9 Essential Lawn Mower Safety Rules to Know Before You Mow
Don’t let sharp blades or flying debris dampen your summer with a trip to the emergency room. Follow these safety guidelines instead.
One of the realities of warming weather is that lawn care season is now upon us. With the emergence of lawn mowers from storage, however, comes an increase in lawn mower injuries.
The Consumer Product Safety Commission is a federal agency that tracks injuries from many common household items. In 2015, the most recent year for which data is available, 81,938 Americans visited emergency departments because of lawn mower-related injuries.
Lawn mower blades can spin at rates of thousands of feet per minute, and are capable of inflicting tremendous injury to hands and feet. These high speeds also mean that ejected debris such as rocks and sticks can reach speeds in excess of 100 mph as they leave the machine.
By following some commonsense guidelines, you can make it through another season without spending any of your summer in the ER due to a preventable injury.
Tips for lawn mower safety
Read the manual. Yes, it’s not the most exciting read. Perhaps you don’t even know where it is. But with the internet, nearly every manual is just a few clicks away. Find the model number on your machine and search for the instructions online. Spend a few minutes reading the manual. Know how to use the machine safely.
Prepare the space. Winter has a way of relocating large sticks, rocks, holiday decorations and other debris onto the lawn. Walk the lawn quickly before mowing to check for and remove anything that could be struck by the machine and thrown out, potentially injuring the operator or bystanders.
Dress the part. Proper footwear, not sandals, is the safest option to limit injury to your feet from thrown objects. Long pants are also recommended to protect your legs. Round out the ensemble with hearing and eye protection to help protect yourself in the event of flying debris.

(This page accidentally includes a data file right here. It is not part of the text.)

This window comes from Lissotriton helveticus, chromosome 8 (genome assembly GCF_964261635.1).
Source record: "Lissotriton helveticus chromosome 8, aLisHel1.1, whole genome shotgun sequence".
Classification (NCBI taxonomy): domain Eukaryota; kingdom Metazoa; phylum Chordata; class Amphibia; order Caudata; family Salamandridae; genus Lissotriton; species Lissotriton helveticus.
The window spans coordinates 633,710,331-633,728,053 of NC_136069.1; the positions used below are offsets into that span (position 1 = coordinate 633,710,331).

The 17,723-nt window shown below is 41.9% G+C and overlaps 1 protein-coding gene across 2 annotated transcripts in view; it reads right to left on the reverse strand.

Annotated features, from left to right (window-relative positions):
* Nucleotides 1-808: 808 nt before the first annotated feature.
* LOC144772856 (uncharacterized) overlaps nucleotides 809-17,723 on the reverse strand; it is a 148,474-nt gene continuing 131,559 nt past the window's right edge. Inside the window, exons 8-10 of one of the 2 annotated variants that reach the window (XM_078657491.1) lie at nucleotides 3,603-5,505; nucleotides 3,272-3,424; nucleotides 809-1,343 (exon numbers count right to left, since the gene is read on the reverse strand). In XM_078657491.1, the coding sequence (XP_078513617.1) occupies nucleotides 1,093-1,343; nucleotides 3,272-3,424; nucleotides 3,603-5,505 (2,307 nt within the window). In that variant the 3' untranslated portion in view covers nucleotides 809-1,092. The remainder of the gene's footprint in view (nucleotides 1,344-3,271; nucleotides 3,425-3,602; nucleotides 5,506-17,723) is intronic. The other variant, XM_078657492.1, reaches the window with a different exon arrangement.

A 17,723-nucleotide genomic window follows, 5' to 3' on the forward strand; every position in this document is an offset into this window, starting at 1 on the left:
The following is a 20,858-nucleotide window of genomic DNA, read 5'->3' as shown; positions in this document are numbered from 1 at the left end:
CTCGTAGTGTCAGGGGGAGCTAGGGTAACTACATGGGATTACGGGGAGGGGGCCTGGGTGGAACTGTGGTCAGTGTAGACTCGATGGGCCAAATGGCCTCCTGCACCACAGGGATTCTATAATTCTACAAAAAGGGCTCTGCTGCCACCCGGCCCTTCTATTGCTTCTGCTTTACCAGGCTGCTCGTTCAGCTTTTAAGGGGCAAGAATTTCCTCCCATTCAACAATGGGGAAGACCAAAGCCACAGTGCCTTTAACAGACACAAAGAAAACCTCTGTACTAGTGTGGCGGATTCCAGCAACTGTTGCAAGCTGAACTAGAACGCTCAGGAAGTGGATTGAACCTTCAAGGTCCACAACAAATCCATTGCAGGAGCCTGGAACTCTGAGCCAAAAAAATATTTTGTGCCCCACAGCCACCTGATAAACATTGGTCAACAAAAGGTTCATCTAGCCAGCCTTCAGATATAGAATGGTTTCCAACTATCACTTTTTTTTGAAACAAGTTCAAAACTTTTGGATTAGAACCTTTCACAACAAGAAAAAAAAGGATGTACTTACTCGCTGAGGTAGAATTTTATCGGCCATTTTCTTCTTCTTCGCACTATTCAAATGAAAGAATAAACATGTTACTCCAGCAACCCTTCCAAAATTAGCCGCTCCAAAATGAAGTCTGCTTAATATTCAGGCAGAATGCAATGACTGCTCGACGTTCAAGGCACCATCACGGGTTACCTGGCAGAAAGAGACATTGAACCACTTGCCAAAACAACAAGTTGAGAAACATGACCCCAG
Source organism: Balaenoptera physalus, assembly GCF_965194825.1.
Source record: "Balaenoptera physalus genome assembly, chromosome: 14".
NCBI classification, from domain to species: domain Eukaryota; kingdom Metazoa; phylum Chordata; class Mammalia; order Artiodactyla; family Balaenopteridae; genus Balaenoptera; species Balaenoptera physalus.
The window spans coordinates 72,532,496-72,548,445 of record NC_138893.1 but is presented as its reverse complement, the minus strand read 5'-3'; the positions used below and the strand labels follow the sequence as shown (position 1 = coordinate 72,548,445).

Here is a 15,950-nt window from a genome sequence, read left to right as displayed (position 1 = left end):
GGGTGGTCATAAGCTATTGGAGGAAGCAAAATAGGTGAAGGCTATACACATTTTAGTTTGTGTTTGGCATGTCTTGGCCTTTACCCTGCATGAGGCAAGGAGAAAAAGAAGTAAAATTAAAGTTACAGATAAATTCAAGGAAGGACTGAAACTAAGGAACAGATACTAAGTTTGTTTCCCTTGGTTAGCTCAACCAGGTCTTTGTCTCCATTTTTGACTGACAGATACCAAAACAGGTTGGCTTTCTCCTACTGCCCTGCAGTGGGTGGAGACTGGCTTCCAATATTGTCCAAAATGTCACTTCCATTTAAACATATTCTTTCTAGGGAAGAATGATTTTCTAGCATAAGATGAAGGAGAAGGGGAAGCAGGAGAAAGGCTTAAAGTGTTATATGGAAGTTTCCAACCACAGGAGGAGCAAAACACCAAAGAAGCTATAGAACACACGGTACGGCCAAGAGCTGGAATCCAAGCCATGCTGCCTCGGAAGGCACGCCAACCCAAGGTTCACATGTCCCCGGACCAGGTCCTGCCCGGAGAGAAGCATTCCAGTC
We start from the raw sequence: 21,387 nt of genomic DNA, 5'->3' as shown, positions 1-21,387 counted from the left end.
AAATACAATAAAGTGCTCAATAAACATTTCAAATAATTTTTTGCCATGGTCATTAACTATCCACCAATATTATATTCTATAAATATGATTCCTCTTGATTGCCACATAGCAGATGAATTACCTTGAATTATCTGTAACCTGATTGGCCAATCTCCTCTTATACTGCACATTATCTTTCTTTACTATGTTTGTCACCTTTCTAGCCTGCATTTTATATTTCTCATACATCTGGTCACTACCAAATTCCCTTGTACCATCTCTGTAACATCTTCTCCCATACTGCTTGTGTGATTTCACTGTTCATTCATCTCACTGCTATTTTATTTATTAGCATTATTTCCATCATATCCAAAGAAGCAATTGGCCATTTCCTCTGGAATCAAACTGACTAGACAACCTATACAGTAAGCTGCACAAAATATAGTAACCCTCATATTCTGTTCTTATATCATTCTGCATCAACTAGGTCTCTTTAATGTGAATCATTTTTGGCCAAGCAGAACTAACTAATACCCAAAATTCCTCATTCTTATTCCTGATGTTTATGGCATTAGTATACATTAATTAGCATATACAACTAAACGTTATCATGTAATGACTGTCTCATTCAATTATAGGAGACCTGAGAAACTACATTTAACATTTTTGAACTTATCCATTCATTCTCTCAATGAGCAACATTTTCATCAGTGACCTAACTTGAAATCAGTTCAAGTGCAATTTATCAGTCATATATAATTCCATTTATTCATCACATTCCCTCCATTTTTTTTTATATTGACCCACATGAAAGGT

Ensure safe operation. Most experts recommend that children younger than 12 shouldn’t use lawn mowers unsupervised. Children under 16 should not operate a riding lawn mower. Never carry passengers on a riding mower; they can fall off and quickly be run over by the mower.
Beware of burns. Many people don’t realize how hot the engine and exhaust can become. Burns are possible if unprotected skin comes into contact with these surfaces for even a short time. Take care when adding fuel that there are no hot surfaces or other ignition sources such as cigarettes that could ignite fuel or vapors.
Keep people clear of running mowers. Not only can spectators be hit by flying debris ejected from a mower, but also, they can be struck by the machine itself. This is especially true for children. There are usually many blind spots while operating a mower. Keep children and others far away.
Handle with care. Keep hands and feet away from the spinning blades. This also means that if mowing on an angle or hill, care should be taken to ensure that the mower does not tip so that it slides and comes into contact with your feet, hands or anyone else.
Keep your fingers out of the machine. This seems like common sense, but nearly every lawn mower injury I have seen began with something like, “I thought I could just reach in there and carefully move that stick, clump of grass, etc., out of the way.”
Just don’t do it. Shut the machine off before attempting to remove any debris. Even when stopped, use a stick or other tool to remove the obstruction.
Beware of stored energy. Many motorized lawn and garden implements are capable of storing energy, like a coiled spring, in the drive mechanism. Take care that if a lawn mower or similar device suddenly jams and stalls, there may still be stored tension in the machine. Reaching in to remove the obstruction may cause the blades to move again suddenly. That can be enough to cause serious injuries to fingers or anything else that happens to be in the way.
By following these commonsense tips, you can keep yourself and others safe from injury — and enjoy the beautiful summer from outside of the ER.